Parma man's Facebook police parody not a crime, judge rules

Parma man's Facebook police parody not a crime, judge rules
Anthony Novak, of Parma (Source: Parma Police Department)
(Source: WOIO)
(Source: WOIO)

PARMA, OH (WOIO) - On Thursday, a federal judge ruled that a Parma man who was prosecuted for publishing a Facebook parody about the Parma Police Department "had a constitutional right to his Facebook Page...and he still does today."

In October 2017, Anthony Novak filed a civil lawsuit alleging the city of Parma and two of its police officers, Kevin Riley and Thomas Connor, had deployed child-pornography investigative specialists, a SWAT team, and forensic technicians in an effort to retaliate against Novak for creating a Facebook page that cast the police department in an unflattering light.

On March 2, 2016, Novak created the fake page that was nearly identical to the Parma Police Department's official Facebook page. The fake account used the name "The City of Parma Police Department."

Mr. Novak's lawsuit drew national coverage, and Parma and its officers filed motions to dismiss, arguing that citizens can be "lawfully investigated and arrested" if their Facebook pages "caused public confusion."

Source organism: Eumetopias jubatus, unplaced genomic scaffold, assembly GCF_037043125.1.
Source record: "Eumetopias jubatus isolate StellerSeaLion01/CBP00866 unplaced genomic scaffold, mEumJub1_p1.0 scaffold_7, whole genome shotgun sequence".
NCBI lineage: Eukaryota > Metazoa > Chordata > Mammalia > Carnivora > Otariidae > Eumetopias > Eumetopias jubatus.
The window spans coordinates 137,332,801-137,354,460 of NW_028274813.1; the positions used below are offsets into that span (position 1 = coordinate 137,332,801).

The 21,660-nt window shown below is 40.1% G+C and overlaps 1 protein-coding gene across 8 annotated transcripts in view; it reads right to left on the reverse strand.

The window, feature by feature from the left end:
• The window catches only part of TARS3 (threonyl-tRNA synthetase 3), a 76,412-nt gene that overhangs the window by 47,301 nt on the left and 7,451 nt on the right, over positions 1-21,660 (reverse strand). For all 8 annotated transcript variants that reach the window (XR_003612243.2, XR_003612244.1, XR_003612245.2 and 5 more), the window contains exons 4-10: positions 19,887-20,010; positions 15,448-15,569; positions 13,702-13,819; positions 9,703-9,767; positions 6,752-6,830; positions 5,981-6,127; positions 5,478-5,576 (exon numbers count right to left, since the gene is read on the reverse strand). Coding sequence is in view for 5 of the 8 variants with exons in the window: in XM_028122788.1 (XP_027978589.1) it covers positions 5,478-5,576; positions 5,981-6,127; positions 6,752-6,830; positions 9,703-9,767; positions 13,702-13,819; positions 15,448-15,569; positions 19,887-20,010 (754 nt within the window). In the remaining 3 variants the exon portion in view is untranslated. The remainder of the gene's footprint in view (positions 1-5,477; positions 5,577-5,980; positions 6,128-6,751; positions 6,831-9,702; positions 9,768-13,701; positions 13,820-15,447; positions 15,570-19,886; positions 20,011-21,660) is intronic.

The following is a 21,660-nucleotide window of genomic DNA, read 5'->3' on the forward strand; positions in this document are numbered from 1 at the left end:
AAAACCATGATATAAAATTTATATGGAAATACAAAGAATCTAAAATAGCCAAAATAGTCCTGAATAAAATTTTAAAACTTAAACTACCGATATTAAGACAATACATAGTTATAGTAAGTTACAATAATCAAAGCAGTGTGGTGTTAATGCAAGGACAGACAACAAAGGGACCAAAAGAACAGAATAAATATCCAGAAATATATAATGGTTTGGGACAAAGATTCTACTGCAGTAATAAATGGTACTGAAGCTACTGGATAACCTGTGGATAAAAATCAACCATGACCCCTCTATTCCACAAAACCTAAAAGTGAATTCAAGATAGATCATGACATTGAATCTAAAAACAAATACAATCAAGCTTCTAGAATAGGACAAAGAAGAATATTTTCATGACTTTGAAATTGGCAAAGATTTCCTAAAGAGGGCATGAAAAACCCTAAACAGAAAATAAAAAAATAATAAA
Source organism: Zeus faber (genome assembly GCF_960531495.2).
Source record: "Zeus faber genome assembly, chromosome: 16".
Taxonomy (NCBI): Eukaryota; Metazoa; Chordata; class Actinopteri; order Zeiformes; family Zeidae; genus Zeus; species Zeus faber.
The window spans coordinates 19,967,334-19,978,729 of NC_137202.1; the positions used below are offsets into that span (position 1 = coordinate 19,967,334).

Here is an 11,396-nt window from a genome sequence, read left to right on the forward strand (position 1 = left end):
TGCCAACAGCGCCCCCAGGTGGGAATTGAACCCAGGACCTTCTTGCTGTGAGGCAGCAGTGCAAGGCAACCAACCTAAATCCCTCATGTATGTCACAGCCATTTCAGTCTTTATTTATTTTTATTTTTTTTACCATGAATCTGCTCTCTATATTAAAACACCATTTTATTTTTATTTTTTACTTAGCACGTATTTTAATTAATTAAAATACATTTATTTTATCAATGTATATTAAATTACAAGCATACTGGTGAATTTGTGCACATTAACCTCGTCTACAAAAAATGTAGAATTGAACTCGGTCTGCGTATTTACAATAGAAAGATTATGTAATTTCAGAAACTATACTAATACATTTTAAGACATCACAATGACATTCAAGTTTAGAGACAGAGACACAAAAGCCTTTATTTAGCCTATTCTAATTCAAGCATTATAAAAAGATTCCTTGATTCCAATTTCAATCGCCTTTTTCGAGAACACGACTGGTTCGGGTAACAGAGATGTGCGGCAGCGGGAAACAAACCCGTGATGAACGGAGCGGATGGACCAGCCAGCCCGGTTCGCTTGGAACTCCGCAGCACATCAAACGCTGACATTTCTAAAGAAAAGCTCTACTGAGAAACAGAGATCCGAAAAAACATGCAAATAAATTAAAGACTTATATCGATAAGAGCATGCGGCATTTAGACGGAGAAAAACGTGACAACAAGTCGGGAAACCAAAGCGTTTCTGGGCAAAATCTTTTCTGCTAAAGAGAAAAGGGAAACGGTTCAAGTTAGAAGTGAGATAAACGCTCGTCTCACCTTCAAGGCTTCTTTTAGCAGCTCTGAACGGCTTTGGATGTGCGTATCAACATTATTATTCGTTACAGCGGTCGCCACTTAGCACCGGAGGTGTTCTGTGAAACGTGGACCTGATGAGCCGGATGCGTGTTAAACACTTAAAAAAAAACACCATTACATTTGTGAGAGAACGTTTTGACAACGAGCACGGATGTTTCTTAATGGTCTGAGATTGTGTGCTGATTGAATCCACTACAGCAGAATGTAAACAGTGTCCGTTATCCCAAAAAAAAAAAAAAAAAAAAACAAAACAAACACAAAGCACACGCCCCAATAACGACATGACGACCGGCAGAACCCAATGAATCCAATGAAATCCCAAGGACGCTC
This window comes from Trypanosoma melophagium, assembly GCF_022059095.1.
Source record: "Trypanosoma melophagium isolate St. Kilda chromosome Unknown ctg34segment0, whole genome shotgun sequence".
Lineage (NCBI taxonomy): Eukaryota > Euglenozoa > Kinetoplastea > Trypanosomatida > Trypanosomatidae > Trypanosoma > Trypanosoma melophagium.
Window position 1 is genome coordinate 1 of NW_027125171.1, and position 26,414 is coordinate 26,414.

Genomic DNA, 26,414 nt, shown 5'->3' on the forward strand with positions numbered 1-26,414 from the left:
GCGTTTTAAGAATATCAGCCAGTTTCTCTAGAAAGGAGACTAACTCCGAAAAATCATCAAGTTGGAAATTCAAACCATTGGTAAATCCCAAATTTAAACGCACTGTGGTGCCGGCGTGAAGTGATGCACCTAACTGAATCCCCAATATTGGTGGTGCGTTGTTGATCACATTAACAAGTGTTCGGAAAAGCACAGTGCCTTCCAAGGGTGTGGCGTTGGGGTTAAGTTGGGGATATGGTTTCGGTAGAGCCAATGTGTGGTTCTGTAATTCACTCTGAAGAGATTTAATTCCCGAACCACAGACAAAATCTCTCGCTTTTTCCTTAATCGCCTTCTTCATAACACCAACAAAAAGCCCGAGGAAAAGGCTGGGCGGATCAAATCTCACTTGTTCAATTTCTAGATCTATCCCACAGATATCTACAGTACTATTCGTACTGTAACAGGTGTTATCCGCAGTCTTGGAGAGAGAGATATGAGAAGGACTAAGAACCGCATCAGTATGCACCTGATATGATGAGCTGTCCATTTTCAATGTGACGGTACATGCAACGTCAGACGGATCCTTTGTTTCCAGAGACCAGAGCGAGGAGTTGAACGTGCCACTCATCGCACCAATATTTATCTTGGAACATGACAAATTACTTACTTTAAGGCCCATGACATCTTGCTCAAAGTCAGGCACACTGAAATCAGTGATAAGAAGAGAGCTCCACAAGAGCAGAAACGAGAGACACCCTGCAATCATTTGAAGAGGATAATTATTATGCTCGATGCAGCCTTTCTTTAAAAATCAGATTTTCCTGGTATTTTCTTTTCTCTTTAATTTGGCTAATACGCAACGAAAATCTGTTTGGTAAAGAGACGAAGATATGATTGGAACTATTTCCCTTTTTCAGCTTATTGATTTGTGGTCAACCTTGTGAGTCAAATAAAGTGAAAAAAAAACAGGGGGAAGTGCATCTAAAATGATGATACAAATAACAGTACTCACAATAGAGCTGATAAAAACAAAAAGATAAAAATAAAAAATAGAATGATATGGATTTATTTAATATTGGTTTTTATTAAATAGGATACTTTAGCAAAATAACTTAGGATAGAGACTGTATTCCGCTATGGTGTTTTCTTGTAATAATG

In yesterday's opinion, the court denied the city's motions, ruled that 26 of Mr. Novak's federal and state claims may proceed, and rejected Parma's argument that his Facebook page was a crime: "Despite the Defendants' attempts to argue otherwise, it cannot be seriously contended that the Facebook Page was anything but a parody." According to the opinion, Mr. Novak "alleges facts that would chill a person of extraordinary firmness—let alone ordinary firmness—from exercising his First Amendment rights."

Novak was also acquitted on a Disrupting Public Services charge following the incident.

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